This impressive collection of primary sources, even if Abu’l-Ḡazī’s account of the Mongols is almost entirely legendary, is amplified by the testimony of contemporary European travelers such as Giovanni Ramusio, Richard Hakluyt, Simon Grynaeus, Pierre de Bergeron, and Melchisedech Thévenot, reinforced by specialist works of historical geography by, inter alios, James Rennell, Charles de Peyssonnel, and Jean Baptiste Bourguignon d’Anville, from whose survey of the Tigris and the Euphrates (L’Euphrate et le Tigre, Paris, 1779) he drew a remarkably complete account of the Sasanian capital cities in Mesopotamia (cf. capital cities; ctesiphon).

Gibbon justly complains of the repetitiousness of the Roman-Byzantine, Sasanian, and ultimately Muslim military campaigns (see byzantine-iranian relations): “the same hostilities, undertaken without cause, prosecuted without glory, and terminated without effect,” and of the persistent disingenuousness of their diplomacy (Book 8). Understandably, he takes refuge in stereotypes, of two different sors. First, following de Guignes (Paris, 1756-58) he conflates the unquestionably Iranian Scythians (Melyukhova) with all the later steppe nomads up to Tīmūr, as “Scythians or Tartars” (Book 26). This is, perhaps, not quite as cavalier as it sounds, for, as Peter Golden (1991) observes, the Scythians, Sarmatians, Aorsi, Alans and other Iranian tribes formed an important substratum in Turkic tribal confederations and were the undoubted source of many cultural borrowings. As for the Mongols, Gibbon was aware (Book 26; cf. Azade-Ayşe) of their interaction with the Turks, subjugating the Tartars, transforming them into the vanguard of their armies and ordering, by an edict of 1206, that all the conquered peoples, most of them Turks too, were to take their name.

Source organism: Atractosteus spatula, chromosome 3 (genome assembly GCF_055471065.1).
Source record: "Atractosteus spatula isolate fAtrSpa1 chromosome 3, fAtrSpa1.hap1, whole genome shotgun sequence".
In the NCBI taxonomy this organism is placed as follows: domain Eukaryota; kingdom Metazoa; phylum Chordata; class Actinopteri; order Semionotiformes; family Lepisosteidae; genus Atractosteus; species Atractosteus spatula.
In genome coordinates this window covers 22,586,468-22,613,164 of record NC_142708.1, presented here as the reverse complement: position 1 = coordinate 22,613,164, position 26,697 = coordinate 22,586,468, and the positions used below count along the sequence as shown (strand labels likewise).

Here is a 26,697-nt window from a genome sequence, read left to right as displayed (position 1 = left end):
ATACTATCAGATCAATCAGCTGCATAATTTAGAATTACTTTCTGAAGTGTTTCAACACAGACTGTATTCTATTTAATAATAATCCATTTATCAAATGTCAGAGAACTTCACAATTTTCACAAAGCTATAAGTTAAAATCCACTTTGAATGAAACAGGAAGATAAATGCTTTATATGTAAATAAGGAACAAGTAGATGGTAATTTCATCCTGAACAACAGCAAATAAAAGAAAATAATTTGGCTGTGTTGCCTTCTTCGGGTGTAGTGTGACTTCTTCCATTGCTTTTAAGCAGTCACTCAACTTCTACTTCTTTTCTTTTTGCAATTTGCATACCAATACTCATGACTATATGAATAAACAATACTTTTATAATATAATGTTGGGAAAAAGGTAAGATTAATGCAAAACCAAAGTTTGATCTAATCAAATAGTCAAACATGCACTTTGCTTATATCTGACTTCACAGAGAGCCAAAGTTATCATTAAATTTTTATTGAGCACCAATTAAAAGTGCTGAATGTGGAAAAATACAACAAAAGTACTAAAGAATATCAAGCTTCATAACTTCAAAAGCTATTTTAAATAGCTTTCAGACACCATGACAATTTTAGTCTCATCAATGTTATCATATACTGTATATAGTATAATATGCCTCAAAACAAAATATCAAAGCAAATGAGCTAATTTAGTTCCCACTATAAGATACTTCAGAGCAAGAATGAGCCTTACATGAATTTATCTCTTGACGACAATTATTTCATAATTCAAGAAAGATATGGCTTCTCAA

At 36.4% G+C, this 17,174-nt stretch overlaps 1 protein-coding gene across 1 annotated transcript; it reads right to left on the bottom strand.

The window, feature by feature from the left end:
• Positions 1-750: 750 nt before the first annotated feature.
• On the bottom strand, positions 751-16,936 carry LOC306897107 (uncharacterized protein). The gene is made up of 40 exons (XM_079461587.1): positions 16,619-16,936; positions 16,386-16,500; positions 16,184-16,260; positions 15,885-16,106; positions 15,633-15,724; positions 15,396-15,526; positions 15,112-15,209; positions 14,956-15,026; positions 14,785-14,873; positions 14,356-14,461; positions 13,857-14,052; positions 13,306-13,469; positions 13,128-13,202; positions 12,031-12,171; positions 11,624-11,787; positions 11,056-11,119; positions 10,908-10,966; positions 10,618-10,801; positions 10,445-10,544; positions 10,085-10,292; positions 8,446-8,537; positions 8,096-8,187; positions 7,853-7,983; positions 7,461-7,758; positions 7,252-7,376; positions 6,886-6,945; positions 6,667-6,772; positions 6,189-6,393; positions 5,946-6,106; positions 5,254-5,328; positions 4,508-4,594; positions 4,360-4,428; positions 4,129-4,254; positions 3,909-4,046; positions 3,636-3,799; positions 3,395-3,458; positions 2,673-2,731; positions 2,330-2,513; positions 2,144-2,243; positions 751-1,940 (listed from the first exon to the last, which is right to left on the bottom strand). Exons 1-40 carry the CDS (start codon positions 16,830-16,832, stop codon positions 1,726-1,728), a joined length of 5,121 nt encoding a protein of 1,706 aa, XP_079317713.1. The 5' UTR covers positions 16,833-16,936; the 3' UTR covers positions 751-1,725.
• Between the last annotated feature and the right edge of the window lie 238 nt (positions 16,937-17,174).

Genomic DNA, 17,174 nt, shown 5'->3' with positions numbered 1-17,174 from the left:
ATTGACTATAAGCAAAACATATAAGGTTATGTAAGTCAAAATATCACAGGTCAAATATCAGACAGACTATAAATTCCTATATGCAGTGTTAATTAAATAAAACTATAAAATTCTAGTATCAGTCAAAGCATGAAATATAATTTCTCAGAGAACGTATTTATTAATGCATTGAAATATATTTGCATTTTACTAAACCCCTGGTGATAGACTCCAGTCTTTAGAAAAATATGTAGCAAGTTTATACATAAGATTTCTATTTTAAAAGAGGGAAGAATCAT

More serious are the distortions arising from Gibbon’s conviction (Book 51) that, in the East, events, systems, and moral types perpetuate themselves and recur. The rulers of Persia, from the Sasanians to the Safavids, are, uniformly, depicted as absolute tyrants, treacherous, intolerant, bloody, and eunuch-ridden (Book 19), depraved by “luxury,” and unrefined by any acquaintance with the Classics, which might “gradually have unlocked the fetters of Oriental despotism” (Book 52). Julian may have wantonly destroyed Sasanian palaces in Mesopotamia in 363 C. E., yet “a simple, naked statue, finished by the hand of a Grecian artist, is of more genuine value than all these rude and costly monuments of barbaric labour” (Book 24), an extreme of eurocentricity which in a lesser historian would have been fatal to Gibbon’s credibility.